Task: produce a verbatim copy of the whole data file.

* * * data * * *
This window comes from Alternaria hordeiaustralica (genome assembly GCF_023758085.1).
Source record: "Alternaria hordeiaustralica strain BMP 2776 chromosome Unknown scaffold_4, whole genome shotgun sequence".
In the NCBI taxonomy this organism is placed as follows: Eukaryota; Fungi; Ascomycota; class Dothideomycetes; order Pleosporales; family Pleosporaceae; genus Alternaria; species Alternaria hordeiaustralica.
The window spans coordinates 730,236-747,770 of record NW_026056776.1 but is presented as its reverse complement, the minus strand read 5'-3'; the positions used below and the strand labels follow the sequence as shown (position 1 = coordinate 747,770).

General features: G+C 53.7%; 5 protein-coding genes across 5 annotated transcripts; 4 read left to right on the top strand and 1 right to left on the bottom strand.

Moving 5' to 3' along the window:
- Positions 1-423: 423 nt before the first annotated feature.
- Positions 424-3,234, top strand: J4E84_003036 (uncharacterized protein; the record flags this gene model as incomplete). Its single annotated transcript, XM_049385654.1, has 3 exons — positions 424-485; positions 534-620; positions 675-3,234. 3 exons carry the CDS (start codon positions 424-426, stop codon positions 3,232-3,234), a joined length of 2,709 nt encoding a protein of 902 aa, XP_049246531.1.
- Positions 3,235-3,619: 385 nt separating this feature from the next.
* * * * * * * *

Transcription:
This window comes from Alternaria hordeiaustralica (genome assembly GCF_023758085.1).
Source record: "Alternaria hordeiaustralica strain BMP 2776 chromosome Unknown scaffold_4, whole genome shotgun sequence".
In the NCBI taxonomy this organism is placed as follows: Eukaryota; Fungi; Ascomycota; class Dothideomycetes; order Pleosporales; family Pleosporaceae; genus Alternaria; species Alternaria hordeiaustralica.
The window spans coordinates 730,236-747,770 of record NW_026056776.1 but is presented as its reverse complement, the minus strand read 5'-3'; the positions used below and the strand labels follow the sequence as shown (position 1 = coordinate 747,770).

General features: G+C 53.7%; 5 protein-coding genes across 5 annotated transcripts; 4 read left to right on the top strand and 1 right to left on the bottom strand.

Moving 5' to 3' along the window:
- Positions 1-423: 423 nt before the first annotated feature.
- Positions 424-3,234, top strand: J4E84_003036 (uncharacterized protein; the record flags this gene model as incomplete). Its single annotated transcript, XM_049385654.1, has 3 exons — positions 424-485; positions 534-620; positions 675-3,234. 3 exons carry the CDS (start codon positions 424-426, stop codon positions 3,232-3,234), a joined length of 2,709 nt encoding a protein of 902 aa, XP_049246531.1.
- Positions 3,235-3,619: 385 nt separating this feature from the next.